Again, for its time, The First Avengers had (collectively) a diverse cast of actors employed for characters. Actor Chris Evans, who has already played a Marvel superhero with his role as Johnny Storm aka “the Human Torch” in Fantastic Four and Fantastic Four: Rise of the Silver Surfer, leaves the persona behind and completely owning the role of Steve Rogers. Evans finds the humanity in Rogers, tasking the irony of the dichotomy between inner and outer strength with a well-balance of believability. Even as Captain America, Evans looks the part of a hero (tall and striking) and handles the action scenes well, but it’s more of the dramatic ones that resonate with him the most (especially since this is an origin story). Since then, Evans has grown and mature (both as actor / director), but also has the character of Captain America, proving to be the stalwart and courageous leader of the Avengers team up movies as well as growing more of his character within the persona of Steve Rogers in The Winter Soldier. Will more be explored in Civil War? I’m sure it will be.
While Evan’s embodies the film’s protagonist, actor Hugo Weaving embodies the film’s antagonist as the Red Skull. Weaving’s acting ability helps manifest the villainy in the character and doesn’t overdo it so much he become a cartoonish. Even when all the red makeup is on, the character of the Red Skull is a great villain (shame that he hasn’t returned yet to the MCU. Hopefully he does). Haley Atwell shines as the bright and tough-as-nails Allied operative Agent Peggy Carter, who also acts as the love interest for Steve Rogers. It also helps that both Evans and Atwell look good together and have an understated chemistry with each other. It’s not over-the-top chemistry, but its subtle enough that it works effectively and with enough sincerity to back it. Acting as the best friend / sidekick, Sebastian Stan introduces us to the character of Bucky Barnes, with enough brotherly / best friend swagger to him and to the relationship he has with Rogers (Hint: The Winter Soldier and Civil War).
In more supporting roles are Tommy Lee Jones, Stanley Tucci, and Toby Jones, respectfully as Colonel Phillips, Dr. Erskine, and Dr. Armin Zola. Jones’s Philips steals many scenes with some dry humor that only Jones could off, while Tucci’s adds some weight (and a little bit of humor to his character of Erskine. Jones’s Zola has his moments, I kind of felt he was shortchanged a bit, acting more as a henchman to the Red Skull. Then there are the collective group of actors who make of Cap’s “Howling Commandos”, including Neal McDonough as Timothy “Dum Dum” Dugan, Derek Luke as Gabe Jones, Bruno Ricci as Jacques Dernier, and JJ Feild as James Montgomery Falsworth, and Kenneth Choi as Jim Morita. Like Jones’s Zola, these individuals are more supporting players in the movie’s grand scheme of things, but they do get their moments in the spotlight and are collectively a solid group of characters / actors together. Forgot to mention Dominic Cooper’s small / cameo appearance as the younger version (looking like Howard Hughes) of Howard Stark (Tony Stark’s father). Again, it’s a small role, but Cooper’s charisma helps bolster the role to being slightly memorable.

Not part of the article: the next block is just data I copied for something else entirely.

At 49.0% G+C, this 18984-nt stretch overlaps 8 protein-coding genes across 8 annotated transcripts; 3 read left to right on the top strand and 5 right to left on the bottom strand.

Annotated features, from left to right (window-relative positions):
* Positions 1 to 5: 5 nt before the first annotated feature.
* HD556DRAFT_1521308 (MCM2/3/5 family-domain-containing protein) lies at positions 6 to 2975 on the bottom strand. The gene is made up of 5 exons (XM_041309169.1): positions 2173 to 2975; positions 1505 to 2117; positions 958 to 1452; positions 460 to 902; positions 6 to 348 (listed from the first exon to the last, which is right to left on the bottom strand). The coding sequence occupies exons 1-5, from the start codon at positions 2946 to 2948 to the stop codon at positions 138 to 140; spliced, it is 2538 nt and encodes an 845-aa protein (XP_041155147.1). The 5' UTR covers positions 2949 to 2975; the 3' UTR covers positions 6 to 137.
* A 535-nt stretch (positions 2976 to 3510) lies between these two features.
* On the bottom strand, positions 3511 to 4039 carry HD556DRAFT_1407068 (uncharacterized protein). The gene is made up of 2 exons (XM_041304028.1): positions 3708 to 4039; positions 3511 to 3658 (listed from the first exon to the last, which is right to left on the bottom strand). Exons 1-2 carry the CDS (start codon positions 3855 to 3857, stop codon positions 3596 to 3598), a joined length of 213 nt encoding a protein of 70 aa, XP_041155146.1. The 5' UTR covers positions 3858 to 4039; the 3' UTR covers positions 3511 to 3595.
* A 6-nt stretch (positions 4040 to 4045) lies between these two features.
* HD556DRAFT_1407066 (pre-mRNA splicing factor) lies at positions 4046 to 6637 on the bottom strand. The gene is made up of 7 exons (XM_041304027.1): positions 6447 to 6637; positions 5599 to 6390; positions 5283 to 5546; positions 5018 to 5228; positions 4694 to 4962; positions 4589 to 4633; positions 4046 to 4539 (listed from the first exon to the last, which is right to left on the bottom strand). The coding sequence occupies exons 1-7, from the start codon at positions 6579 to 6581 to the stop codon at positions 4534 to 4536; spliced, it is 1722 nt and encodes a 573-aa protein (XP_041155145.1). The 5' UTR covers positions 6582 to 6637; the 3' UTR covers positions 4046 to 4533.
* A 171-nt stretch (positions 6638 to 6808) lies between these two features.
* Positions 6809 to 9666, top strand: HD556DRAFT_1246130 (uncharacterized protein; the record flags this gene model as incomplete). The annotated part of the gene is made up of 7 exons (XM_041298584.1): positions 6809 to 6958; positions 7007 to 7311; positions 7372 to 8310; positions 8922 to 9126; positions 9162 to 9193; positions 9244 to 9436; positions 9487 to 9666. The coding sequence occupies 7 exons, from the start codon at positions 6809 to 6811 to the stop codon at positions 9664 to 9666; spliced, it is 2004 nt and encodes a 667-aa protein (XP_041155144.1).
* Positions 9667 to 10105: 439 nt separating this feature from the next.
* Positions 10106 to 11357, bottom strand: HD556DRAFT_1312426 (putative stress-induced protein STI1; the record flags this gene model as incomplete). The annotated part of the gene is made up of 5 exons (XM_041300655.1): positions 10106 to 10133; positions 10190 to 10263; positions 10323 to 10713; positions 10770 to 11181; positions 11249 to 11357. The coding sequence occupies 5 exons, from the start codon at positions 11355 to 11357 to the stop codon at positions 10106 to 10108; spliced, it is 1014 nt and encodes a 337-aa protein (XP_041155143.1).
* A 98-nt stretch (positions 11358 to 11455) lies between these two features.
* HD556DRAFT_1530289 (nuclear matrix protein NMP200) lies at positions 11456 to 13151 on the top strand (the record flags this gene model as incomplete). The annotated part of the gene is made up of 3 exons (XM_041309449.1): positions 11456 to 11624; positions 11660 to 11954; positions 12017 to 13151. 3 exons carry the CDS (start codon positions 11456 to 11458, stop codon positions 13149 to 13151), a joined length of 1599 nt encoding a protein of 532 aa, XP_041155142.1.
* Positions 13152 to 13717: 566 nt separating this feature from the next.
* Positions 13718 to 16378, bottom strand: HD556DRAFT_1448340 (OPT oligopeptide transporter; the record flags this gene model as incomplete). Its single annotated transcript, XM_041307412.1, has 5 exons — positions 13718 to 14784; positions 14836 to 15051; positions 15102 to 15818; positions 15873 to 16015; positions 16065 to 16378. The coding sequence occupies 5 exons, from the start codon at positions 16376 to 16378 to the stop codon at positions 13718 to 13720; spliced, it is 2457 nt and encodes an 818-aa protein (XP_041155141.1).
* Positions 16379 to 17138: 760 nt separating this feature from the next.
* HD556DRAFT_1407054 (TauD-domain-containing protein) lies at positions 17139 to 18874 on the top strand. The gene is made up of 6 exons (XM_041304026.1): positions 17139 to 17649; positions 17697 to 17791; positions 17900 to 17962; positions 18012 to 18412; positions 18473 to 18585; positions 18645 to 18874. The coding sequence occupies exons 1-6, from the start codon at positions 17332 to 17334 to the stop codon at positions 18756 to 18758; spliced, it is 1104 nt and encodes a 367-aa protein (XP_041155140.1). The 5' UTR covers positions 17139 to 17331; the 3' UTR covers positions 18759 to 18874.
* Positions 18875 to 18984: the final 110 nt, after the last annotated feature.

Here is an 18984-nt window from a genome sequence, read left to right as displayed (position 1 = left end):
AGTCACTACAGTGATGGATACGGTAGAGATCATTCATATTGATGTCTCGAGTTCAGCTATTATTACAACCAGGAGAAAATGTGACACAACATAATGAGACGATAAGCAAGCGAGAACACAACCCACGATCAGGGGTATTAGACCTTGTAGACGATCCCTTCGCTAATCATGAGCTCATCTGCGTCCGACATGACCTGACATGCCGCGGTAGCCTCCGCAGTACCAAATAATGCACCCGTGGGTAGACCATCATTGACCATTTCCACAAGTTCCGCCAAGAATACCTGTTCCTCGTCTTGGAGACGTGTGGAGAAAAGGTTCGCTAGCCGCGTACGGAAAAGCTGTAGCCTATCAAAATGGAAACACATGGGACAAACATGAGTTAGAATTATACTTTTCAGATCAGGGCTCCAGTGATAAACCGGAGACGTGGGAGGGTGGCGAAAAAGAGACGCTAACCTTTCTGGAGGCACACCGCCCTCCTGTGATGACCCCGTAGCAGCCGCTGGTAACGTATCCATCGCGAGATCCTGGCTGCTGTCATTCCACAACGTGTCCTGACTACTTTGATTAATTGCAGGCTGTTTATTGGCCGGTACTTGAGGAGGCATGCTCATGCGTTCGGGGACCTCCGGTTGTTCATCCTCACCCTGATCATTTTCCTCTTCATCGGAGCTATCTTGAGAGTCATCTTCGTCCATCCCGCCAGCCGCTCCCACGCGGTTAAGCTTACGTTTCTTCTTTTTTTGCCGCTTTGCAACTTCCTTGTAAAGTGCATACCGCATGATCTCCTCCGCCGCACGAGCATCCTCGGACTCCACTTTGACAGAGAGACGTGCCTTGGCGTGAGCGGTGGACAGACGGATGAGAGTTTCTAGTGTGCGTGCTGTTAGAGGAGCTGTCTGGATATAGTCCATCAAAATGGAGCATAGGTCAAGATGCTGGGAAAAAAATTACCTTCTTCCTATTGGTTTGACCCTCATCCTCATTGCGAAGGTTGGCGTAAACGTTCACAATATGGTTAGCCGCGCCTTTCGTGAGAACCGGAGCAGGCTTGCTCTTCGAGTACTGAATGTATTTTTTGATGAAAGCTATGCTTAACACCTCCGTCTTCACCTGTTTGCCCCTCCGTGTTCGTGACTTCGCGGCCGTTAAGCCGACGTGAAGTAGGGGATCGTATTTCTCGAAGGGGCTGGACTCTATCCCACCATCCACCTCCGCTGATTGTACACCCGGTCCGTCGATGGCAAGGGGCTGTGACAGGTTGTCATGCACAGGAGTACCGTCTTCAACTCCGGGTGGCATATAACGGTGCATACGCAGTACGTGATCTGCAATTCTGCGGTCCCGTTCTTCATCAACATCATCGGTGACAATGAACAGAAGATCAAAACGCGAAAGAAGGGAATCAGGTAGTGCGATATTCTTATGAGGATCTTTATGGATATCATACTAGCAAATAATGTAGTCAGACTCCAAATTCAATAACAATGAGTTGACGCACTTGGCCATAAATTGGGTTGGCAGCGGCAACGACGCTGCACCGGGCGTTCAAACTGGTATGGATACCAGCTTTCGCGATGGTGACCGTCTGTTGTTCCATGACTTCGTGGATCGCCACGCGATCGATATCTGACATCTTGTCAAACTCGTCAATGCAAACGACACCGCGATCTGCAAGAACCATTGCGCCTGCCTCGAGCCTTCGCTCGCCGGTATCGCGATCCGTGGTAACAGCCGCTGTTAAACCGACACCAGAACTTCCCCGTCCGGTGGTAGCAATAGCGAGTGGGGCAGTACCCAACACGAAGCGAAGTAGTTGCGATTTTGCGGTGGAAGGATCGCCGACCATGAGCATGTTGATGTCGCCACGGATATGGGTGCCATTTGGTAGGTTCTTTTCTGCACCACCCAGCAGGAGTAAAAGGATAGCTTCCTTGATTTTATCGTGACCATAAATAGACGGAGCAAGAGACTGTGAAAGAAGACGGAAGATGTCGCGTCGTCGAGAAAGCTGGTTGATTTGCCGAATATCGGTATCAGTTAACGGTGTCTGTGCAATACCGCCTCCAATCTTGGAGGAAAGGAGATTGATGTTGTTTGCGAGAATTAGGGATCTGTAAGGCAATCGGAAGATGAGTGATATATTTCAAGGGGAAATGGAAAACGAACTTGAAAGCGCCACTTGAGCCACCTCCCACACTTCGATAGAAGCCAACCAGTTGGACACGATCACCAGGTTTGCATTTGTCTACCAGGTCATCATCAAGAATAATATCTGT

Lastly, as I’m doing this review of the movie long after I’ve seeing (and I hope you guys have seeing it to), The First Avenger acts as the finale piece of the solo superhero origin feature films of the MCU’s Phase I initiative, setting things up for the first superhero team up in Marvel’s The Avengers movie and beyond. This including the “cube” or the “Tesseract” (its official namesake) as the first appearance of the Infinity Stones (a story thread that has spanned much of the MCU), the relationship between Captain America and comrade Bucky, which is felt more in The Winter Soldier and more presently in Civil War), and the appearance of Hydra, which echoes into several Phase II movies and other projects (Agents of S.H.I.E.L.D).
Marvel’s iconic hero get his big screen debut in Captain America: The First Avenger. Johnston’s movie hits mark on telling how Steve Rogers became the first “Super Soldier” as well as crafting an intriguing movie world of mixing WWII and superhero frivolities. While there are some areas in which the film stumbles, its elevated by its cast and some good ol’ superhero fun from its comic book source material. To me, while it wasn’t as good as The Winter Soldier or presumably Civil War, it still was a good origin superhero story for Captain America and I do recommend it as a very satisfying Marvel film or superhero (remember Captain America: The First Avenger came out as the same here as Green Lantern and we all know how that superhero movie turned out to be). With this review done and complete (I already did my review for The Winter Soldier), now begins the thrilling start of Marvel’s Phase III sage with the highly anticipated Captain America: Civil War. Will Cap and Bucky make it out alive? Will have to wait and see.
4.1 Out of 5 (Highly Recommended)
Released On: July 22nd, 2011
Reviewed On: May 4th, 2016
Captain America: The First Avenger is rated PG-13 for intense sequences of sci-fi violence and action